In order to accelerate the work and due to lack of the experience in the field, it was assumed that Ukrainian solutions would be used to create the prospective Polish systems. In case of the APR 120 round, mortar ammunition developed by the Luch facility was the starting point, meanwhile APR 155 round features solutions derived from the Progress Kvitnik round. Direct copying of the Ukrainian solutions did not take place, as three millimeter calibre difference (155 mm NATO round vs 152 mm round) also creates a significant G-load differences - even of several thousand Gs.
Optimization of aerodynamics and weight distribution was also highly required. The implemented design changes entailed a series of test procedures.
The results may only be seen and appreciated after the field tests that took place on 18th November 2016. Two prototype APR 155 mm rounds, fired at a distance of 15.3 kilometres, in heavy wind conditions, have hit a target of dimensions of 2x2 metres, with 0.3 and 0.6 metres deviation from the target (with the designator located 500 metres from the target). Ukrainian semi-active 9E421 seeker has been used at the time, while the LPC-1 designator was operated in neutral mode.
The operational variety of the APR rounds is to feature a programmable digital seeker with a Polish--developed detection system. This would make it possible to use a NATO-standards-compliant encoded beam. LPC-1 system has been prepared for such upgrade.
On the other hand, Russia has also developed laser-guided artillery rounds: 120/122 mm Kitolov rounds and 152/155 mm 2K25 Krasnopol rounds and 120 mm Gran and 240 mm Smelchak mortar rounds. So far they have been introduced in limited quantities, nonetheless such rounds are said to be exported, and rumoured to have been used in combat.
The laser guided rounds are only one of numerous types of guided artillery rounds, as GPS/INS or thermally guided rounds have also been created (the latter variety may be used to attack combat vehicles). In some cases, usage of laser-guided ammunition remains highly beneficial, as it makes it possible to attack the target after it is visually identified, as well as to adjust the targeting point by the operator, when the round is still in the air.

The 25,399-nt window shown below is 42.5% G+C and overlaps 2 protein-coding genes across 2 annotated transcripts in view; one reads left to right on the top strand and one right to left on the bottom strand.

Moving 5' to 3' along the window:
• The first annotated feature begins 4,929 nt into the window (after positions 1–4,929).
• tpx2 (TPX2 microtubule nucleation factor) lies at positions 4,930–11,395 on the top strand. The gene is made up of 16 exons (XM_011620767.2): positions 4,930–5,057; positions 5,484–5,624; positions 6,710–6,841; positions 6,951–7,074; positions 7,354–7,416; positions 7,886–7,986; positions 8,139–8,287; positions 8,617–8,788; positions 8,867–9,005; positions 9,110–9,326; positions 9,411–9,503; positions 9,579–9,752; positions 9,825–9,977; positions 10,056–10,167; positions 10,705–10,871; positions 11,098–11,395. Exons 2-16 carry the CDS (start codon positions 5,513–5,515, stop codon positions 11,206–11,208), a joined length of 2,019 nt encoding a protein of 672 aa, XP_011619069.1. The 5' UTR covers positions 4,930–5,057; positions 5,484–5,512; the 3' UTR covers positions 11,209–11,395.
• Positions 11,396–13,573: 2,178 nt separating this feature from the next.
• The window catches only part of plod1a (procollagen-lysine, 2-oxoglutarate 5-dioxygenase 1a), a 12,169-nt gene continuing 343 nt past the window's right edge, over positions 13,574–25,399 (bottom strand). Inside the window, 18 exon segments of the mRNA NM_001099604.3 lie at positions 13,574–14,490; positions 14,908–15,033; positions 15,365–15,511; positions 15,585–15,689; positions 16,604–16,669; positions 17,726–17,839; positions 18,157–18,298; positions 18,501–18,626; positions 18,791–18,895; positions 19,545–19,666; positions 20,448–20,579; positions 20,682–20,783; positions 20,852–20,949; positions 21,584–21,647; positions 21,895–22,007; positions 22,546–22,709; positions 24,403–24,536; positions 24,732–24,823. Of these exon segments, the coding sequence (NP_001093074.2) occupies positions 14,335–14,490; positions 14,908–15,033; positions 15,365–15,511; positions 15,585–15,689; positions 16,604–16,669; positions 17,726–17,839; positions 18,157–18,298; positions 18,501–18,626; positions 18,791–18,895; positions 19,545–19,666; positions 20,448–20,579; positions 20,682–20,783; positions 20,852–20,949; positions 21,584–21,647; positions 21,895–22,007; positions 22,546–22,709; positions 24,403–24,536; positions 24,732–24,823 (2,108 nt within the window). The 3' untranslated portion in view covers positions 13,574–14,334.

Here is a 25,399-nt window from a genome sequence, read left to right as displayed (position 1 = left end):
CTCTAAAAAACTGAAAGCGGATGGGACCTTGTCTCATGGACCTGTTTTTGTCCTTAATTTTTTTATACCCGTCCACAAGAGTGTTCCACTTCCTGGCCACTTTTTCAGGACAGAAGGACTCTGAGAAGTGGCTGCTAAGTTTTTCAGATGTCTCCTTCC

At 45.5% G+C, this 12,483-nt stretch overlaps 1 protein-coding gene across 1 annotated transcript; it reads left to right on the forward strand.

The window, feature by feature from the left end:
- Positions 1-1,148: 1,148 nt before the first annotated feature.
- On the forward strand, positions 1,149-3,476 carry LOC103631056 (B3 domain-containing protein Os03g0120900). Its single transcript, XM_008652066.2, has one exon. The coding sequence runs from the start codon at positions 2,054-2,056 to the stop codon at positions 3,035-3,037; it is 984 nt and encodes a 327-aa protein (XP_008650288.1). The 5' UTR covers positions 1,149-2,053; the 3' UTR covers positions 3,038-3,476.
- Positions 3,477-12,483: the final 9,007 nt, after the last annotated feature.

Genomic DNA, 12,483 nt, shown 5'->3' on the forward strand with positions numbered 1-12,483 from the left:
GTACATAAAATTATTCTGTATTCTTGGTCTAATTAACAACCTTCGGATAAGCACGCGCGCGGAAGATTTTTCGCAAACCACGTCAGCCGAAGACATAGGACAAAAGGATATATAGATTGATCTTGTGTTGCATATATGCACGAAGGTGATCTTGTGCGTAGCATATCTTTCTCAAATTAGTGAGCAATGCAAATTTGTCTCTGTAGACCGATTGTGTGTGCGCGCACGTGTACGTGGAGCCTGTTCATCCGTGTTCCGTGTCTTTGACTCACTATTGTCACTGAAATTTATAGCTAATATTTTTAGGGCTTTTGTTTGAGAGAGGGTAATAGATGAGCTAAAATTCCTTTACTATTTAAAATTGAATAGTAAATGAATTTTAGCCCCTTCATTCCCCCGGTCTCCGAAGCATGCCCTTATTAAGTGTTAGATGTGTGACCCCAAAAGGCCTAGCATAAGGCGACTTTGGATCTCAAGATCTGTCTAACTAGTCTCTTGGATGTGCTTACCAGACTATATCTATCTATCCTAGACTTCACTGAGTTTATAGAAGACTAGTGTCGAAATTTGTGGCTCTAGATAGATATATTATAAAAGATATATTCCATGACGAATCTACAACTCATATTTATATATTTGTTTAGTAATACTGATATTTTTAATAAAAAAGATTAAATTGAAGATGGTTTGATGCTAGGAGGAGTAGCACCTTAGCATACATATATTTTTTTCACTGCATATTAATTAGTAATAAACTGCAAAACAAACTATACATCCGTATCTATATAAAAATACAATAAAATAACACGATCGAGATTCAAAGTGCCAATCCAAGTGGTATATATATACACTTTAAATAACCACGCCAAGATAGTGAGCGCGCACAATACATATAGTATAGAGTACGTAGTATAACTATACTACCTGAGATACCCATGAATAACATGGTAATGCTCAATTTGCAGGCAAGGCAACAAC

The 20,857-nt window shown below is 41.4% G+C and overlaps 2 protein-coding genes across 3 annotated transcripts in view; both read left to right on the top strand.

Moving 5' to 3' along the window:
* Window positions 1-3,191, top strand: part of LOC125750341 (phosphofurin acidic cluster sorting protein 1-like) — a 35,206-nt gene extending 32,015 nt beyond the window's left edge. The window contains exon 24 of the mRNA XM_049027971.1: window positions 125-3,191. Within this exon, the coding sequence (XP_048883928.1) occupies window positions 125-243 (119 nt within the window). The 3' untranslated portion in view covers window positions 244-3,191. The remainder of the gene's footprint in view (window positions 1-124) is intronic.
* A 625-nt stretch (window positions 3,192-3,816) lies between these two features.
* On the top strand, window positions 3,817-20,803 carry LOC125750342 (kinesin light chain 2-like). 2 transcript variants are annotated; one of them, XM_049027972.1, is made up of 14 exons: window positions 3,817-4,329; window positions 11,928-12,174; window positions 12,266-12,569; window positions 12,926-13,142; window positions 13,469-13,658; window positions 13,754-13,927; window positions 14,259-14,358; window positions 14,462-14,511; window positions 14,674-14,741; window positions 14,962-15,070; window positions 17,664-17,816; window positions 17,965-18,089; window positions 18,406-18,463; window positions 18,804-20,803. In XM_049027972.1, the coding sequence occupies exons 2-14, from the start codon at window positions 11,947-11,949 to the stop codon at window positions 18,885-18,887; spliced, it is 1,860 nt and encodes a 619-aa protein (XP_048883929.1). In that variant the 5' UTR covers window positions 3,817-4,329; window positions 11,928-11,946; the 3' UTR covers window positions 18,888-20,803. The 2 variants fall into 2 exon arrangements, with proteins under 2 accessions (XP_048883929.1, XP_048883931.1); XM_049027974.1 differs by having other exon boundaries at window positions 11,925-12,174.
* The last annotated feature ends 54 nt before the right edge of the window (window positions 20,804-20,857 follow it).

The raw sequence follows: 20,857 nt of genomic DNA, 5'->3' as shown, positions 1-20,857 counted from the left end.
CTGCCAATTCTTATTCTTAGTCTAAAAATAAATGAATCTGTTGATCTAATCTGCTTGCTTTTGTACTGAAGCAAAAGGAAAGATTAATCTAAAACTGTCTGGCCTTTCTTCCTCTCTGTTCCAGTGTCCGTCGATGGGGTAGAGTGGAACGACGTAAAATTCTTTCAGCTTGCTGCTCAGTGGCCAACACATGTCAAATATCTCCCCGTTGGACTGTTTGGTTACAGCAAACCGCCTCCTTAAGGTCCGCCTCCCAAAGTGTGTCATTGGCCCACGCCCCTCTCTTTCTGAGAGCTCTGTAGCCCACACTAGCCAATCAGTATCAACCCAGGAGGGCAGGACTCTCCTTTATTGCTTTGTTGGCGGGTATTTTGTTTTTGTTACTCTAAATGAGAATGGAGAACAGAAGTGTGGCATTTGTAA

Is it a worthy effort?
It shall also be remembered that common use of target designators and liberalization of JTAC training conditions may allow for making use of effective NATO CAS, in order to attack land targets at distances safe for the aircraft, outside the operational envelope of the air defence systems.
The option of receiving allied support constitutes a deterrence factor, meanwhile training and equipping the soldiers with laser target designation systems may increase the combat effectiveness of NATO aviation assets.
A similar decision to deploy land forces in Poland would be a subject of a longer scrutiny, meanwhile the allied units would only reach the combat theatre after several days. NATO support aviation may emerge within the theatre in a few hours, operating from bases that would not be exposed to any attack - as it would happen in case of the Polish airbases. A similar set of arguments may be used with a reference to PGMs. Such means make it possible to precisely attack the potential targets at distances of up to several kilometres.
The PGMs are much more expensive than conventional munitions, however it is also, quantitatively, much more effective - less rounds are needed to destroy a single-point target. The analysis conducted by Telesystem-Mesko suggests that 16 APR 155 rounds provide an effect equivalent to firing of 800 standard, conventional 155 mm rounds. The savings may also be created within the area of logistics, storing the rounds and delivering them to the batteries.
It is estimated that laser-guided rounds could shorten the fire-mission time ten-fold, thanks to the ability of executing the said mission with the use of a couple rounds, without a need to conduct shelling for a long period of time. Thanks to the above, as shelling ends, the artillery assets may quickly leave the firing positions, avoiding the counterattack. A greater accuracy is also automatically translated into diminished collateral damage which may be greatly important during the expeditionary deployments and defensive operations conducted within own territory.
A condition for effective use of laser-guided rounds would be to have an ability to designate the targets efficiently. Alongside the aircraft based or vehicular systems, soldiers, who receive proper training, may also fulfil this role. Increased usage of PGMs would mean that ability to coordinate support would have to become more common, not only among the specialists, but also in case of the frontline units.
The article has been written with the use of materials provided by the Centrum Rozwojowo-Wdrożeniowe Telesystem-Mesko Sp. z o.o. [Telesystem-Mesko Implementation and Development Centre] company.